Nonbreeding Distribution In Different Populations Of The Same Species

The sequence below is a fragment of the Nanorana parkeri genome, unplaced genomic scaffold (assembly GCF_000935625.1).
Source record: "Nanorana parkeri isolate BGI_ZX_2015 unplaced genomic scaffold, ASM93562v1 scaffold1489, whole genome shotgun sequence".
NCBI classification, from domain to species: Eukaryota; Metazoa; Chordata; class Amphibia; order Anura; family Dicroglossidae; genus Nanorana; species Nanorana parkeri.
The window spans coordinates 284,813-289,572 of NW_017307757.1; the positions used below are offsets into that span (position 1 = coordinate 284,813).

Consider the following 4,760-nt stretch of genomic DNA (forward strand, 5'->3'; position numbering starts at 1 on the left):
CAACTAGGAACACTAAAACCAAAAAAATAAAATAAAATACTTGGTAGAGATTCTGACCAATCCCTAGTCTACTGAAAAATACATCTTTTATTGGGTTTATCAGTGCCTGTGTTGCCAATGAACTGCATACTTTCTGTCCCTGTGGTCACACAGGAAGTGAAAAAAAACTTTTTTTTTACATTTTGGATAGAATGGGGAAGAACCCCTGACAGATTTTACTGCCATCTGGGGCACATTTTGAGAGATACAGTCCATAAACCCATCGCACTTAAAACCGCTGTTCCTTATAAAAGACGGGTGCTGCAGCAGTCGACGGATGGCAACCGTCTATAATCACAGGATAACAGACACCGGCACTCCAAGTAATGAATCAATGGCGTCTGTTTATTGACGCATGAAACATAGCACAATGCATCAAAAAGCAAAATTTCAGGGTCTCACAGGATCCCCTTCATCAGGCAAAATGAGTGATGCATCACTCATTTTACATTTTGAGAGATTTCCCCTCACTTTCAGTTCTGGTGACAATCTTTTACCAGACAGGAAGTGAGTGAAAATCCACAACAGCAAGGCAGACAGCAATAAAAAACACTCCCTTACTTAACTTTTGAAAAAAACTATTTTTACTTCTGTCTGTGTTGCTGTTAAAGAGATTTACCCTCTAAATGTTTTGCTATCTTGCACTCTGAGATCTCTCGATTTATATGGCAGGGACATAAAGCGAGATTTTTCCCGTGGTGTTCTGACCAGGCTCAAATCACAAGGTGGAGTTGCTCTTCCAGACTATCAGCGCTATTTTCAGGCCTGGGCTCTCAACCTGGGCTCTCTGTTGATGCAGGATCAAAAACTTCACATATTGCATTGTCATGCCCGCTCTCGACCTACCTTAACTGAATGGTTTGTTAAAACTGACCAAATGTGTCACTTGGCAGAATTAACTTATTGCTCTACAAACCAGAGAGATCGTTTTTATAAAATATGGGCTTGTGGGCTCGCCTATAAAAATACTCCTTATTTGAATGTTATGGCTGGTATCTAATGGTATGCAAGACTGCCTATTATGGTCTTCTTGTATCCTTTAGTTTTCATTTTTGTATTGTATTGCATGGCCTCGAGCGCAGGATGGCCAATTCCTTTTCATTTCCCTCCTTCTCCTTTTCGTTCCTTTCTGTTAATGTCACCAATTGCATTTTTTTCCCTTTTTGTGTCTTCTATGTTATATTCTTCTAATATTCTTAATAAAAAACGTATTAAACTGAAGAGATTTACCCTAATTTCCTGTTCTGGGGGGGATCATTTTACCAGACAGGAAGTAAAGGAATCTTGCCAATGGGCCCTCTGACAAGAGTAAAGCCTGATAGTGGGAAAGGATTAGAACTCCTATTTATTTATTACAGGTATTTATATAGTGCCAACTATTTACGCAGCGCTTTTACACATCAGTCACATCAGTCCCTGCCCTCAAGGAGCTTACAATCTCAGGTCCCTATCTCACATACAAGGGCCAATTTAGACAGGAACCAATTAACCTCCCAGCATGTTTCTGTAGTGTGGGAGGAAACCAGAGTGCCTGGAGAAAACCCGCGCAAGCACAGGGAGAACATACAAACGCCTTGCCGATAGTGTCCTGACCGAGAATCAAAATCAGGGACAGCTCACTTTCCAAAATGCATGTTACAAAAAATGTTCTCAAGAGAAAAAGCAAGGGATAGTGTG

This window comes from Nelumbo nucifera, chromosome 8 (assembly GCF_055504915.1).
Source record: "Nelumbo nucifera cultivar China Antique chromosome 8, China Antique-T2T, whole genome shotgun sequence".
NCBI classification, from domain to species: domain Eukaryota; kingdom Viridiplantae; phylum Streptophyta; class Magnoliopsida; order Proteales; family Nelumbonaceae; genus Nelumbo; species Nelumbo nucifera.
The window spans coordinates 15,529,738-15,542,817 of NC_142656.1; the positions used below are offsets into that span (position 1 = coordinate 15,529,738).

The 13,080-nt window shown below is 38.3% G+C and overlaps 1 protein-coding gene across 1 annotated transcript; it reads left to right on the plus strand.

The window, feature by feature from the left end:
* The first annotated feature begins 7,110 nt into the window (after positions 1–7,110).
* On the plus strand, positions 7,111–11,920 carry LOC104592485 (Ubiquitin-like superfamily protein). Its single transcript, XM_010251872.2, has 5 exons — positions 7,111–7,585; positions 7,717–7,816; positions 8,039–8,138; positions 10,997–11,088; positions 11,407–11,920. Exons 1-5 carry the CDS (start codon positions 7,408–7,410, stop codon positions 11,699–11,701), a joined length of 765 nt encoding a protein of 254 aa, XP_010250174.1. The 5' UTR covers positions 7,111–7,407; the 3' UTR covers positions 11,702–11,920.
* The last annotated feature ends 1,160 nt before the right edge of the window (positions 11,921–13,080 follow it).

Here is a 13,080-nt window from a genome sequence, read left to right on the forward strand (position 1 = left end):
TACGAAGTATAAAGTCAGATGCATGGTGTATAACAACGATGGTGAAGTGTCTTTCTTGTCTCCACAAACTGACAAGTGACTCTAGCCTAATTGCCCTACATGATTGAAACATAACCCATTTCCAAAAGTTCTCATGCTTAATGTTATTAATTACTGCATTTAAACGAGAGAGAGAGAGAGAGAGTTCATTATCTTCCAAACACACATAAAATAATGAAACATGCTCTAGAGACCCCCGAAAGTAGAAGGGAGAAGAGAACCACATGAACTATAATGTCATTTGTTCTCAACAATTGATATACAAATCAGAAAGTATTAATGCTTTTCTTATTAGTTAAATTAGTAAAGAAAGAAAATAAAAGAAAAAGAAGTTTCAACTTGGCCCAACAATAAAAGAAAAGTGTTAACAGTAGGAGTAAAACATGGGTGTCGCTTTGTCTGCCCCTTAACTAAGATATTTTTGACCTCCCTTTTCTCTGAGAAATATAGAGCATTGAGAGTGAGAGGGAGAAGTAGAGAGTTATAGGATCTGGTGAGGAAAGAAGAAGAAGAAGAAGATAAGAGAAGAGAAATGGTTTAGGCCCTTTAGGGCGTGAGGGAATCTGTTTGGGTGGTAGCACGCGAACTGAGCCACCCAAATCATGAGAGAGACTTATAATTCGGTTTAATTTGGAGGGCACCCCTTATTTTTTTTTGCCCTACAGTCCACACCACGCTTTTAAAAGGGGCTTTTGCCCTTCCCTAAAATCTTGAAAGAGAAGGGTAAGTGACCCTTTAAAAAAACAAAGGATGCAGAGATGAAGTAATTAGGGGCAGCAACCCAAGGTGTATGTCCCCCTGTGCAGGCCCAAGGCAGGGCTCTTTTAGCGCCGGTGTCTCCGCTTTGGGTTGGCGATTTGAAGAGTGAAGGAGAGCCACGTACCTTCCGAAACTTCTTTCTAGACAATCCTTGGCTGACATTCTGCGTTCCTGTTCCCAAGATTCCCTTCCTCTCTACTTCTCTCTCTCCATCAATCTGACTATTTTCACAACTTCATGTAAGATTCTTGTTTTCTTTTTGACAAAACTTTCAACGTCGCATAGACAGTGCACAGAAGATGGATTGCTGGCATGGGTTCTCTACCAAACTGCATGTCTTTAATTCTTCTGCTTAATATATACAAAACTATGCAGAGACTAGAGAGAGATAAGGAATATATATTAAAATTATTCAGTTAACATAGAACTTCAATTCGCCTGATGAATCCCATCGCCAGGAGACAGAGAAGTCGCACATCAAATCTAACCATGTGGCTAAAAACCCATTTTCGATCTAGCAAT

Because of their greater similarity to one another, individuals from different populations of the same species are likely to overlap more in habitat and food preferences than are individuals from different species, and hence compete more strongly. Not surprisingly, therefore, some of the same patterns of geographical segregation that occur among closely allied species also occur among different populations of the same species, and individuals from different parts of the breeding range often migrate to mainly different parts of the wintering range. Such patterns are not always easy to detect because their demonstration usually requires abundant ring recoveries from different parts of the breeding and wintering ranges.

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